WNZ: Your tremendous and brutal Tables, Ladders and Chairs match at Unforgiven ’06 against John Cena from Toronto’s Air Canada Centre is included on your latest DVD…

E: Oh yeah, I love that match. It was highly emotional for me, after being booed all that time from the moment I came back, then being cheered in my hometown and being in a TLC match. If you watch that match, I think you can see it in my face at the beginning and after the match I lost my heeldom. Those matches I had with John were some very physical matches.

We also had a lot of fun with that storyline, as Lita and I went over to John’s dad’s house and slapped him around (laughs).

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WNZ: What do you remember about your match with Booker T at WrestleMania 18 in Toronto?

E: I remember our time being cut because Undertaker and Flair went like seven minutes over their scheduled time. So we went from 14 minutes to seven, and the entrances took a good four minutes. So it was like, wow, we don’t have much time at all here. So we were thinking, okay, it’s not going to be quite as cool as we thought it was going to be. Then add to that the fact that we were fighting over a shampoo endorsement commercial. I mean, ah really?

But having said that, the experience of going out and wrestling there, 12 years after I was sitting in the crowd at WrestleMania 6 was pretty amazing.

WNZ: How amazing was it to be inducted into the WWE Hall of Fame last year?

E: It was surreal. I remember thinking how I actually felt younger because my body didn’t hurt anymore. I think I always expected to be going up limping onstage by the time I was going to be inducted, but thankfully that wasn’t the case I guess.

WNZ: You’ve also sat in the audience during several WWE Hall of Fame Ceremonies. Do you have a favorite memory?

E: I guess when you have Ric Flair mention you during his Hall of Fame speech, it’s a pretty cool moment that I never could have imagined as a kid growing up watching wrestling. So having him mention me, in such respectful terms, was one that really sticks out.

WNZ: What has your life been like since you retired from wrestling? 

E: It’s very relaxing. I just love being outdoors and being active. It’s just a normal every day kind of life and I find different ways to exercise outside, after all those years working out in gyms. I do a lot of hiking with my dogs. On my last DVD, I think my favourite part was seeing my dogs in high-definition on the Blu-ray.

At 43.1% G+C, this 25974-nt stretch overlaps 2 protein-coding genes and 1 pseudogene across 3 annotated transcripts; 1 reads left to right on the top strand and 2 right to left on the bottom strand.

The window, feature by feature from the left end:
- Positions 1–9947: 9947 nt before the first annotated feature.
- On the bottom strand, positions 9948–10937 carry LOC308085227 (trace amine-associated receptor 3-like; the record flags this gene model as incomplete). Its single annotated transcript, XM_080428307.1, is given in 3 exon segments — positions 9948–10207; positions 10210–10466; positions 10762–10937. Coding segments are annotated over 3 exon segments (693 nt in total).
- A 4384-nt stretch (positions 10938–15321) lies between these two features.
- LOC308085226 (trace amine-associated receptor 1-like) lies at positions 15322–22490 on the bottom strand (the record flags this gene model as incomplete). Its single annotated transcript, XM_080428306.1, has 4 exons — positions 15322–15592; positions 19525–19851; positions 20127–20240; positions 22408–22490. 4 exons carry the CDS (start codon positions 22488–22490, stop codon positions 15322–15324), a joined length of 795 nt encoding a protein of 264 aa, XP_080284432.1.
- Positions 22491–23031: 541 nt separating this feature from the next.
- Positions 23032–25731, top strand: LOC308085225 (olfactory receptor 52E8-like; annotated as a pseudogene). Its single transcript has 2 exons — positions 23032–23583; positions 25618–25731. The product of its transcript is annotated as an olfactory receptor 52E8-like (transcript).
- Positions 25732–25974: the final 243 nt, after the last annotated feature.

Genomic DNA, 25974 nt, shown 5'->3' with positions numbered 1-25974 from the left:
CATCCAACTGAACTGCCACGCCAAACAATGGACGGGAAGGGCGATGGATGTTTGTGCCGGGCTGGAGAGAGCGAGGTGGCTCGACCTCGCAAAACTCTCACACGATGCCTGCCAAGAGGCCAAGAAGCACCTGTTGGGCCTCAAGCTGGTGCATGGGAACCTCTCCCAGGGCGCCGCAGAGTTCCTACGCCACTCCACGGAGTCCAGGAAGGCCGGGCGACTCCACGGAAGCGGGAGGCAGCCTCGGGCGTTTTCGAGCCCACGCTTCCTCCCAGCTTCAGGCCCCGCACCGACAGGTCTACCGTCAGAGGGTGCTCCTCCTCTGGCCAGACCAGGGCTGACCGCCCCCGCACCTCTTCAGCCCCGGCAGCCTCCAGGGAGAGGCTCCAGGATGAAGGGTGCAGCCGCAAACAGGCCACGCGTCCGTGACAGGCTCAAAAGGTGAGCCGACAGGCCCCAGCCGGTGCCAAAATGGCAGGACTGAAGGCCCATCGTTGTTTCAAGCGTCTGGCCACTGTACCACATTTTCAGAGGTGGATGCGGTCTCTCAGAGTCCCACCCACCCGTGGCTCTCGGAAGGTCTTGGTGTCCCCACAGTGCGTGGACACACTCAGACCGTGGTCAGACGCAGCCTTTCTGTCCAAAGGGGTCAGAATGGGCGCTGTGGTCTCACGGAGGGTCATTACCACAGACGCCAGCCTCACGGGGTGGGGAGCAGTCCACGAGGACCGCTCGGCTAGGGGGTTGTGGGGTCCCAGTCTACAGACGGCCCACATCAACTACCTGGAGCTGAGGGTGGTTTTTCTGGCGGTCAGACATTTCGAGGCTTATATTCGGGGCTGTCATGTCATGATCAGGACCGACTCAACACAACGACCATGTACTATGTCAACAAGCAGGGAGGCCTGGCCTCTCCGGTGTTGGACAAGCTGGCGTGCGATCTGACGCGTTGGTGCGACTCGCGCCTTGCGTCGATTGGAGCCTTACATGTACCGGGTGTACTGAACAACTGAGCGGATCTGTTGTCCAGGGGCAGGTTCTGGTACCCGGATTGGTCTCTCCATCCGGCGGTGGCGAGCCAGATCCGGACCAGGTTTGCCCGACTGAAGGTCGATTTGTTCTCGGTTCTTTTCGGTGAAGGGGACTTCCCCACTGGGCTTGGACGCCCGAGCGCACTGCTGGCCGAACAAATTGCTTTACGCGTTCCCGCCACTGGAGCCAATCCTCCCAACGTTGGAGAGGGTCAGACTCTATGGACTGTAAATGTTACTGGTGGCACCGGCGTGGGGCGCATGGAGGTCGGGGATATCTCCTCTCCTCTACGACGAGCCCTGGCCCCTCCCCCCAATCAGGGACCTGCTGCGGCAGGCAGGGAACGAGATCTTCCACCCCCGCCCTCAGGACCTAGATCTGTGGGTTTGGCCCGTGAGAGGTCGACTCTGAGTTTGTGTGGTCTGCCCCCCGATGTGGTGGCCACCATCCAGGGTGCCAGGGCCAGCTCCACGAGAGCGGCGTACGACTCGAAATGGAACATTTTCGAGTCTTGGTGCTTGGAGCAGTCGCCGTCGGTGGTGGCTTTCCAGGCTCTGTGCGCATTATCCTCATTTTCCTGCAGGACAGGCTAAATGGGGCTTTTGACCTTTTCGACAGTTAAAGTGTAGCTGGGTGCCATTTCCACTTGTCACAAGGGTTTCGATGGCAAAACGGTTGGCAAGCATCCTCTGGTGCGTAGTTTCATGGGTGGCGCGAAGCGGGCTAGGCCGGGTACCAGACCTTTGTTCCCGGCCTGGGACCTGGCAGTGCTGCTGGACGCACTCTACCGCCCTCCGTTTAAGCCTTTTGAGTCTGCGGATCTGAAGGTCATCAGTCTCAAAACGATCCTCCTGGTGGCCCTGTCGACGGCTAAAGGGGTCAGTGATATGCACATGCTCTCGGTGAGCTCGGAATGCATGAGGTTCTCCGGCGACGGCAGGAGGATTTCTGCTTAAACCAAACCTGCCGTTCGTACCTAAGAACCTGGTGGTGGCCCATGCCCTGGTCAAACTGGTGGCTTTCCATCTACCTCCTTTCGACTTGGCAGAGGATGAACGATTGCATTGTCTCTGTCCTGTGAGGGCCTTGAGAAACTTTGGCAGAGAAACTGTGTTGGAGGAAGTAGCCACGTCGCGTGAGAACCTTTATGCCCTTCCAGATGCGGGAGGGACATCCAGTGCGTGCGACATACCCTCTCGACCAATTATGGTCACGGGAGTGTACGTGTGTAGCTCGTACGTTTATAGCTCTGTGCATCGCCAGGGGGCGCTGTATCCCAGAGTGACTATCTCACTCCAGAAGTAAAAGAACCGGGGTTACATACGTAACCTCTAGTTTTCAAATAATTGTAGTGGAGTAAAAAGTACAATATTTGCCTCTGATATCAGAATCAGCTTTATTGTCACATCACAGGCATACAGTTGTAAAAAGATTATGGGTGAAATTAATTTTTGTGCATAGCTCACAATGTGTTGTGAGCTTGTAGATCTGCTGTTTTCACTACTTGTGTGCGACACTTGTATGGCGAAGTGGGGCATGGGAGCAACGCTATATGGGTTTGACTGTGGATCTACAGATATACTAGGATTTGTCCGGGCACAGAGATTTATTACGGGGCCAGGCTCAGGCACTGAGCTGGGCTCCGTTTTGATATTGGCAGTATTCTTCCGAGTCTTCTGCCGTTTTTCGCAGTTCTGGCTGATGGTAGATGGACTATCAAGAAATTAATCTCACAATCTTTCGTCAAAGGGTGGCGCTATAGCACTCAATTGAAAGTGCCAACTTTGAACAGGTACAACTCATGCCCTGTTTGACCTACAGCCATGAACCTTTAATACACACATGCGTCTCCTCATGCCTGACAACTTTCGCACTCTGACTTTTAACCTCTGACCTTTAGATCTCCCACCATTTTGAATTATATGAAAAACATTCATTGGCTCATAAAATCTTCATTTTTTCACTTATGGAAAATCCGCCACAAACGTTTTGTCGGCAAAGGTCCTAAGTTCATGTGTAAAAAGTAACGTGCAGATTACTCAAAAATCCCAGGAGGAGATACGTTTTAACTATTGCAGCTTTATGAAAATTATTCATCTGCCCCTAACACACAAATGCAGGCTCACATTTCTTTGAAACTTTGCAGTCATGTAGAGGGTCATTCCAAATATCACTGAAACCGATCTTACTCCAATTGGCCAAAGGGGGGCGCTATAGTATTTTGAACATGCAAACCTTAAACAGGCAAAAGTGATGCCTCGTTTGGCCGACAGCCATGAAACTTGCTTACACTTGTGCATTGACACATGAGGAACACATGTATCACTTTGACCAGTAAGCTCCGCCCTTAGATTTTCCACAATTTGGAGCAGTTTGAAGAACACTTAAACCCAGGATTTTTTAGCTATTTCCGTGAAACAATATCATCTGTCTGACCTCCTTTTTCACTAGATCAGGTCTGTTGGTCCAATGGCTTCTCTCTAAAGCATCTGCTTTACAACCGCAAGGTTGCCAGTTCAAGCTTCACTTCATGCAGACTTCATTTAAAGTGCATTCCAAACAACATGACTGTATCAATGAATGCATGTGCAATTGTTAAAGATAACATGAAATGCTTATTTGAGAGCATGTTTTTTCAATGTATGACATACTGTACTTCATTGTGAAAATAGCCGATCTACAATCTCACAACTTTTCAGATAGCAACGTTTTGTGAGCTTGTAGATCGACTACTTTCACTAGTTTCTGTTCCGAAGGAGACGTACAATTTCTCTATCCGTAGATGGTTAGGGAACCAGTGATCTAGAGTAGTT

WNZ: Do you have a decent amount of privacy where you live, away from the spotlight?

E: Where I live now, pretty much everybody kind of knows me, so it’s really no big deal. They’re just like, “Oh yeah, cool, here comes the guy who used to wrestle.” And once you’ve seen somebody once, the novelty wears off pretty fast and they realise you sit on a toilet like everybody else. The novelty wears off, it really does. And it’s not like I walk around with an entourage and make people pour my Evian for me, or whatever. It has to be Evian though! (laughs).

WNZ: Is there anywhere in the world you had hoped to wrestle, but didn’t have the opportunity?

E: In my mind, I was always like, “Gosh, I sure hope I can get to the point where I can work Maple Leaf Gardens,” but it just didn’t work out that way. I think it became a Loblaws (grocery store) by that point in my career, and the WWE had moved on to the SkyDome at that point.

There’s was just something about the Gardens that was so awesome, with Gorilla Monsoon at that table at ringside, calling the matches with Jesse Ventura or Johnny V or Billy Red Lyons. Norm Kimber would announce the wrestlers, and you’d have referees like Terry Yorkston. And there were so many things that just set it apart — little things.

As soon as the matches were over, boom, the house lights came on the second the match was over. I remember that. And I like the fact that there wasn’t much lighting. During a match you’d have just that one light above the ring and that was it, not like the eight million lights they have for television now to light everything up. I can vividly remember that unique vibe you’d get seeing wrestling at the Gardens, with old guys chomping on a cigar in the front row, when you could still smoke in arenas.  It just felt so old school, and it really felt so different back then.